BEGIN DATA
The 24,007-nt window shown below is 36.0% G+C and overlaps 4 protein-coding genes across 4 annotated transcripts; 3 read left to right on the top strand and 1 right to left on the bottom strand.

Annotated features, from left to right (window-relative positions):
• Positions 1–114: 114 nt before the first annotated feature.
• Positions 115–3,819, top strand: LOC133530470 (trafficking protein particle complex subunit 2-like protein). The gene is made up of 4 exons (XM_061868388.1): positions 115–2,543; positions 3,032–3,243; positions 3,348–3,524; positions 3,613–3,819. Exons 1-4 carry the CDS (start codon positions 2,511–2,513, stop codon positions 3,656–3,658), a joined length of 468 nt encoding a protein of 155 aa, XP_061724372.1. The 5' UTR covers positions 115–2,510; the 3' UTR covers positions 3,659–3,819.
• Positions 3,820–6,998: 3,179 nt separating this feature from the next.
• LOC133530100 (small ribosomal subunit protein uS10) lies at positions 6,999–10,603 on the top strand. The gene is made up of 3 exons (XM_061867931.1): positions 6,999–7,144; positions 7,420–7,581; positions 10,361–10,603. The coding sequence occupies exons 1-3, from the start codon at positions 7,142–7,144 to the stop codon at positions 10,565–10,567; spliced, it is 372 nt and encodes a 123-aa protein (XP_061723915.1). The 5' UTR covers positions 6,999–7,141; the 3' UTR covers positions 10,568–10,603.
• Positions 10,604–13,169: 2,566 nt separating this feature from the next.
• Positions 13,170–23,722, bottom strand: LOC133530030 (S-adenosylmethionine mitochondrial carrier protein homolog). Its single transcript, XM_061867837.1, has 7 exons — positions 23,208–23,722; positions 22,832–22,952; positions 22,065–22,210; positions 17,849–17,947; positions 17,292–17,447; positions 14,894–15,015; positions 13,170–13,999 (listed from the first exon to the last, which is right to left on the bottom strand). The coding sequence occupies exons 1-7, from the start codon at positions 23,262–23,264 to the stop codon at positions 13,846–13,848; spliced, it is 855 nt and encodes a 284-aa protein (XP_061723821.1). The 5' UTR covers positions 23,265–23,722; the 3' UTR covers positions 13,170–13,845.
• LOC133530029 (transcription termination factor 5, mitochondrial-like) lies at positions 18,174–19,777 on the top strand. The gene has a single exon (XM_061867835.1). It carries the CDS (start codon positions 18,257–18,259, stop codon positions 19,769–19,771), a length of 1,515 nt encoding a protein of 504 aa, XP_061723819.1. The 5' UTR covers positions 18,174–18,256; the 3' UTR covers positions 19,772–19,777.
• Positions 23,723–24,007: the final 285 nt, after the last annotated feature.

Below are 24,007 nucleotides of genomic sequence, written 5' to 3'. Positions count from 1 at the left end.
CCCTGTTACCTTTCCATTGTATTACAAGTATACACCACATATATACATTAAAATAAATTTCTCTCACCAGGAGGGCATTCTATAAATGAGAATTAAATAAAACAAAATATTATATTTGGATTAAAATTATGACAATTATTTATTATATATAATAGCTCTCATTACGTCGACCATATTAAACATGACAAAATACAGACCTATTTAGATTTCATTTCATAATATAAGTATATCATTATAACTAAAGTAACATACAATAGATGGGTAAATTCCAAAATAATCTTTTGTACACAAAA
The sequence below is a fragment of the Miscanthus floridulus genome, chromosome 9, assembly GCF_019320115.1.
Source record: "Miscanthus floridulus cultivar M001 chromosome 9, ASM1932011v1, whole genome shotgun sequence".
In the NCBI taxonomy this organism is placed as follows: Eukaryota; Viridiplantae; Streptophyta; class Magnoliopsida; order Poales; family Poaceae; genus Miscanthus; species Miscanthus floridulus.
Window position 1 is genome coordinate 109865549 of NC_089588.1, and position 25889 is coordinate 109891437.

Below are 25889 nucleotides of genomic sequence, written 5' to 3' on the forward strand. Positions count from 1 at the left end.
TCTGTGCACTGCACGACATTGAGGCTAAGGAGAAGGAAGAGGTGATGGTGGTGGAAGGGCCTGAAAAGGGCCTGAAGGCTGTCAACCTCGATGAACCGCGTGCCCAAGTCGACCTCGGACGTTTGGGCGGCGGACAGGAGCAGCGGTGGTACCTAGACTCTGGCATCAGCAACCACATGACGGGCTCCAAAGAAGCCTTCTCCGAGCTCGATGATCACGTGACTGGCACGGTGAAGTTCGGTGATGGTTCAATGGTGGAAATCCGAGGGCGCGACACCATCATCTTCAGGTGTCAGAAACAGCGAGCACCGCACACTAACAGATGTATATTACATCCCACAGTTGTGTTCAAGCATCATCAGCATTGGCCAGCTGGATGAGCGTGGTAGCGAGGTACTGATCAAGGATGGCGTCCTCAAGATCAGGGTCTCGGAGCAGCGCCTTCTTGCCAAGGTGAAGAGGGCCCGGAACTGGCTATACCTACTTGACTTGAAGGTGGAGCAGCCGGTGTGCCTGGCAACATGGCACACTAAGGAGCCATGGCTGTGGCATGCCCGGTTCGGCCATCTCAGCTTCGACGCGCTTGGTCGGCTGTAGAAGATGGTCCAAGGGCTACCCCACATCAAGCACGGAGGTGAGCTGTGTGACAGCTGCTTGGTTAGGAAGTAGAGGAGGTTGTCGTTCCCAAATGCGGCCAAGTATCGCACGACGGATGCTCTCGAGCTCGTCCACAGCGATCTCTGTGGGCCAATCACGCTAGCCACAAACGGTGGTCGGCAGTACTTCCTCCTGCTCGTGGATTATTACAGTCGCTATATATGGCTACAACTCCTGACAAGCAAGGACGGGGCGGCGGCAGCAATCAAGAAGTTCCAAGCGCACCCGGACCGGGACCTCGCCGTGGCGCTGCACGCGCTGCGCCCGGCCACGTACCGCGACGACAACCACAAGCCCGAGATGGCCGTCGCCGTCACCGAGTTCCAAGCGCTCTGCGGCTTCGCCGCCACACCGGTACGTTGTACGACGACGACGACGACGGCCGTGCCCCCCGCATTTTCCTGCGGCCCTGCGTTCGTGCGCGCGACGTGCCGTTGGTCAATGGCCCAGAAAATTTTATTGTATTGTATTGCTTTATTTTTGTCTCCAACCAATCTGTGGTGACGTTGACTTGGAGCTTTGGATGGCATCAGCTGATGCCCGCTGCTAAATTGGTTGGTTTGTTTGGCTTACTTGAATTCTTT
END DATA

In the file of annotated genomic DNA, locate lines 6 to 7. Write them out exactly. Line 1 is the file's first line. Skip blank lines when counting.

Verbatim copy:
• LOC133530100 (small ribosomal subunit protein uS10) lies at positions 6,999–10,603 on the top strand. The gene is made up of 3 exons (XM_061867931.1): positions 6,999–7,144; positions 7,420–7,581; positions 10,361–10,603. The coding sequence occupies exons 1-3, from the start codon at positions 7,142–7,144 to the stop codon at positions 10,565–10,567; spliced, it is 372 nt and encodes a 123-aa protein (XP_061723915.1). The 5' UTR covers positions 6,999–7,141; the 3' UTR covers positions 10,568–10,603.
• Positions 10,604–13,169: 2,566 nt separating this feature from the next.